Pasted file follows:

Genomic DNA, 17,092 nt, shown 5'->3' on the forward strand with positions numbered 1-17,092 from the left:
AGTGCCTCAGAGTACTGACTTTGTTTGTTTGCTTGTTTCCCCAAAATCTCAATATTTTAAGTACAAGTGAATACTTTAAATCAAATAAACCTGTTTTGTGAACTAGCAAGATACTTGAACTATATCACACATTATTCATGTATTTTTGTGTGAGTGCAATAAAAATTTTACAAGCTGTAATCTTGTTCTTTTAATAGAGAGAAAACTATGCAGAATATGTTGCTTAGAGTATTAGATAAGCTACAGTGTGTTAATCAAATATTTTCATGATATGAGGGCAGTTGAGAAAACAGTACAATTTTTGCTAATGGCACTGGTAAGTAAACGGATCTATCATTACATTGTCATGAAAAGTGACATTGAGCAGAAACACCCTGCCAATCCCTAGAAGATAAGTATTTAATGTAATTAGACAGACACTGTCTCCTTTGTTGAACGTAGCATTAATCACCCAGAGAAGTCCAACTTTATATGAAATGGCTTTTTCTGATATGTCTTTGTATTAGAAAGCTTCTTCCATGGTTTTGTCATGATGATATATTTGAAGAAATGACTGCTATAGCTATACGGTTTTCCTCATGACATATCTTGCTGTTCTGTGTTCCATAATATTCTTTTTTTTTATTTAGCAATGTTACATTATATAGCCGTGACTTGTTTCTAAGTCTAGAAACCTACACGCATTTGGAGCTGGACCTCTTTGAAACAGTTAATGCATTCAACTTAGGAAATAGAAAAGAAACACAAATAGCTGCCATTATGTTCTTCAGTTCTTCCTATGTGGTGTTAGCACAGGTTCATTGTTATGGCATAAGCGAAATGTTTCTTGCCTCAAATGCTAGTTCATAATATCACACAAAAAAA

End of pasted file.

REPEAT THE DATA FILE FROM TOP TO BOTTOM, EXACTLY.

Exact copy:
Genomic DNA, 17,092 nt, shown 5'->3' on the forward strand with positions numbered 1-17,092 from the left:
AGTGCCTCAGAGTACTGACTTTGTTTGTTTGCTTGTTTCCCCAAAATCTCAATATTTTAAGTACAAGTGAATACTTTAAATCAAATAAACCTGTTTTGTGAACTAGCAAGATACTTGAACTATATCACACATTATTCATGTATTTTTGTGTGAGTGCAATAAAAATTTTACAAGCTGTAATCTTGTTCTTTTAATAGAGAGAAAACTATGCAGAATATGTTGCTTAGAGTATTAGATAAGCTACAGTGTGTTAATCAAATATTTTCATGATATGAGGGCAGTTGAGAAAACAGTACAATTTTTGCTAATGGCACTGGTAAGTAAACGGATCTATCATTACATTGTCATGAAAAGTGACATTGAGCAGAAACACCCTGCCAATCCCTAGAAGATAAGTATTTAATGTAATTAGACAGACACTGTCTCCTTTGTTGAACGTAGCATTAATCACCCAGAGAAGTCCAACTTTATATGAAATGGCTTTTTCTGATATGTCTTTGTATTAGAAAGCTTCTTCCATGGTTTTGTCATGATGATATATTTGAAGAAATGACTGCTATAGCTATACGGTTTTCCTCATGACATATCTTGCTGTTCTGTGTTCCATAATATTCTTTTTTTTTATTTAGCAATGTTACATTATATAGCCGTGACTTGTTTCTAAGTCTAGAAACCTACACGCATTTGGAGCTGGACCTCTTTGAAACAGTTAATGCATTCAACTTAGGAAATAGAAAAGAAACACAAATAGCTGCCATTATGTTCTTCAGTTCTTCCTATGTGGTGTTAGCACAGGTTCATTGTTATGGCATAAGCGAAATGTTTCTTGCCTCAAATGCTAGTTCATAATATCACACAAAAAAA